A utility application performs a simple task that requires a minimum of user input. People open a utility application to see a quick summary of information or to perform a simple task on a limited number of objects. The Weather application is a good example of a utility application because it displays a narrowly focused amount of information in an easy-to-scan summary.
Weather is an example of a utility application
Utility applications are visually attractive, but in a way that enhances the information they display without overshadowing it. People use utility applications to check the status of something or to look something up, so they want to be able to spot the information they’re interested in quickly and easily. To facilitate this, a utility application’s user interface is uncluttered and provides simple, often standard, views and controls.
A utility application tends to organize information into a flattened list of items; users do not usually need to drill down through a hierarchy of information. Typically, each view in a utility application provides the same organization of data and depth of detail, but can be served by a different source. In this way, users can open a single utility application to see similar treatments of multiple subjects. Some utility applications indicate the number of open views; users can navigate through them sequentially, selecting one view after another. Below figure shows an example of this type of data organization.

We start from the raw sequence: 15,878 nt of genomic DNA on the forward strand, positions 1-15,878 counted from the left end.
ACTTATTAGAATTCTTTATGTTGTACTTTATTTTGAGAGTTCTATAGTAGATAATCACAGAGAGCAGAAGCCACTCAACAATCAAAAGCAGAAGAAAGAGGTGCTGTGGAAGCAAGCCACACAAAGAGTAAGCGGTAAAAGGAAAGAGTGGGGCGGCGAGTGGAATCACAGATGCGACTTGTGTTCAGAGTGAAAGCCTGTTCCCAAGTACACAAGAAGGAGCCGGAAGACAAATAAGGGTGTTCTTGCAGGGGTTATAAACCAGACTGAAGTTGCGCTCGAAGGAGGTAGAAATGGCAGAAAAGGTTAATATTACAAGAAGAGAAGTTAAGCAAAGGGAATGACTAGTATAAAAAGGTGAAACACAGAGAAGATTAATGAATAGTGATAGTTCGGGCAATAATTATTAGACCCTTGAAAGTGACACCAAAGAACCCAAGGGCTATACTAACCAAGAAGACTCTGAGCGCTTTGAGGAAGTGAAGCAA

Utility applications tend to present data in a flattened list
The user interaction model for a utility application is very simple: Users open the application to scan a summary of information and, optionally, change the configuration or source of that information. Utility applications may need to support frequent changes to configuration or information source, so they often provide a small set of such options on the back of the main view. Users tap the familiar Info button in the lower-right corner of the main view to see the back. After making adjustments, users tap the Done button to return to the front of the main view. In a utility application, the options on the back of the main view are part of the functioning of the application, not a group of preference-style settings users access once and then rarely, if ever, again. For this reason, utility applications should not supply application-specific settings in the Settings application. Below figure shows how the Weather application provides configuration options on the back of the main view.
Users can make adjustments on the back of Weather